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Google details just how good dark mode is for your battery

This serves as a funny contrast to Google's insistence on white as the primary color for its apps.

Published onNovember 9, 2018

Android 9 Pie review Quick Settings dark mode
  • During its Android Dev Summit, Google confirmed that dark mode puts significantly less strain on the battery than any other color, particularly white.
  • Google also acknowledged that its Material Design initiative uses white as a primary color.

Dark mode is visually appealing to many folks, but it also helps prolong battery life if your device features an OLED display. Google re-iterated that point during its Android Dev Summit and confirmed that dark mode puts significantly less strain on the battery than anything else, reported SlashGear.

The slideshow (at one hour, 17 minutes, 50 seconds) contained a few “duh” points, such as higher brightness resulting in a higher power draw. Where things picked up a bit was with the next slide, which compared the Google Pixel and iPhone 7’s power draw while on maximum brightness in Normal Mode and Night Mode. Keep in mind that the original Pixel features an OLED display, while the iPhone 7 features an LCD panel.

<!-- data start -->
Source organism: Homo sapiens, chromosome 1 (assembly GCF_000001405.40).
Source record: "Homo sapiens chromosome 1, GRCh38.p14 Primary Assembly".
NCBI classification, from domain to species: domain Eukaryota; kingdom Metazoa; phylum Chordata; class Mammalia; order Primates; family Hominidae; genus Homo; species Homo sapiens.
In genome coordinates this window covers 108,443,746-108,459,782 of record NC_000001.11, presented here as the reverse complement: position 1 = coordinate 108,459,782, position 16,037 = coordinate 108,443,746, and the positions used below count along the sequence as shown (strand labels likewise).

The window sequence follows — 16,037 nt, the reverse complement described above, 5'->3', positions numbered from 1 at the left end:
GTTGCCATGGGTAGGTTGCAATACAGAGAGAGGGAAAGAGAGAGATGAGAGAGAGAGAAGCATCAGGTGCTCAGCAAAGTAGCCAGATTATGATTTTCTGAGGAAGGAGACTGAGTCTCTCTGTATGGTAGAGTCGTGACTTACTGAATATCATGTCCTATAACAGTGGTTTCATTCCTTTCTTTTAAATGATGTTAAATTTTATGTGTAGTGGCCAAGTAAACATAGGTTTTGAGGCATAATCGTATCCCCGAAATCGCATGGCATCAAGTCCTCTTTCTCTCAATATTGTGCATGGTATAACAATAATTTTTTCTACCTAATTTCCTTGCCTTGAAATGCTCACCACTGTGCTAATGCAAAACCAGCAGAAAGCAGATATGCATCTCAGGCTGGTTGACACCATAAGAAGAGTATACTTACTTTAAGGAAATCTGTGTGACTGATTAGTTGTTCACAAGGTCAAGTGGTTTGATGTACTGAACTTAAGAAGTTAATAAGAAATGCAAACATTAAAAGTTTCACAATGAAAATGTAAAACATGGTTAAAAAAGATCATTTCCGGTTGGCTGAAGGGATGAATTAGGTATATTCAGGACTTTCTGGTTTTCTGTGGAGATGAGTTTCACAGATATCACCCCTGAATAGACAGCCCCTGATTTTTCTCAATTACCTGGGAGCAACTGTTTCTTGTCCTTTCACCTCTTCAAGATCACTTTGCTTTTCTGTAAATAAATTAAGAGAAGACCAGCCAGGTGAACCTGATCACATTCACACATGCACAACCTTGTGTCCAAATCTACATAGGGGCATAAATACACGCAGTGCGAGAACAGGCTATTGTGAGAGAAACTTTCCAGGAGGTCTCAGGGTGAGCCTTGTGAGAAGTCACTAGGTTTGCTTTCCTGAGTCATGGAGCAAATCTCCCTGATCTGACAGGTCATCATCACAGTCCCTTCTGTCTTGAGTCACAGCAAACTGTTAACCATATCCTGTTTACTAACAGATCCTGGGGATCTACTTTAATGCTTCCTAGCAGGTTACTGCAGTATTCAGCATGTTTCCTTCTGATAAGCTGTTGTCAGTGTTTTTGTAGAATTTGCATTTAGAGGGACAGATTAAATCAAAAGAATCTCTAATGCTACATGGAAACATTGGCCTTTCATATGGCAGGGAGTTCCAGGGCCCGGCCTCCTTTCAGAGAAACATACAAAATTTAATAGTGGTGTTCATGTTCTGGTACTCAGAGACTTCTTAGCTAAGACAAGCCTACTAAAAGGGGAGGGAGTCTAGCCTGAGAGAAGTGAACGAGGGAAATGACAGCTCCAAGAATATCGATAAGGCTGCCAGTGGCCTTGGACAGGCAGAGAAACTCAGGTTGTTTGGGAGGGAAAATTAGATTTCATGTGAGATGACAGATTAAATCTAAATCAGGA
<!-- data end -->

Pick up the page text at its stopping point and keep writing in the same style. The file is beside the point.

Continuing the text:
Results between the two phones were comparable in Normal Mode, though results showed a much greater disparity with Night Mode. The Pixel’s current draw was 92mA, while the iPhone 7’s was 230mA. This makes sense, since OLED displays feature individual pixels that barely do any work on dark areas of the screen. LCD panels, by comparison, have all of their pixels lit up regardless of what is shown on the screen.

Things got even more interesting with one of the next charts, which showed major differences with current draw between black and white while the display was on maximum brightness. While white uses up the most power, black used up the least amount.

How to enable Night Mode on Android

Funnily enough, this led Google to acknowledge that it shot itself in the foot by using white as a primary color with Material Design. Particularly with its revamped Material Design initiative, Google stripped away most colors within its apps and chose white for backgrounds and interfaces.

The good news is that Google is well aware of this and threw in dark modes for apps like YouTube, Messages, Google News, and Phone. We can assume that dark mode will eventually make it to more of Google’s apps, though I am sure that many people will also appreciate a system-wide dark theme.

Some Android OEMs are ahead of the curve when it comes to supporting dark mode. Samsung just announced that its new One UI will feature system-wide dark mode support, while HUAWEI’s EMUI already has a great dark mode on phones like the Mate 20 Pro.

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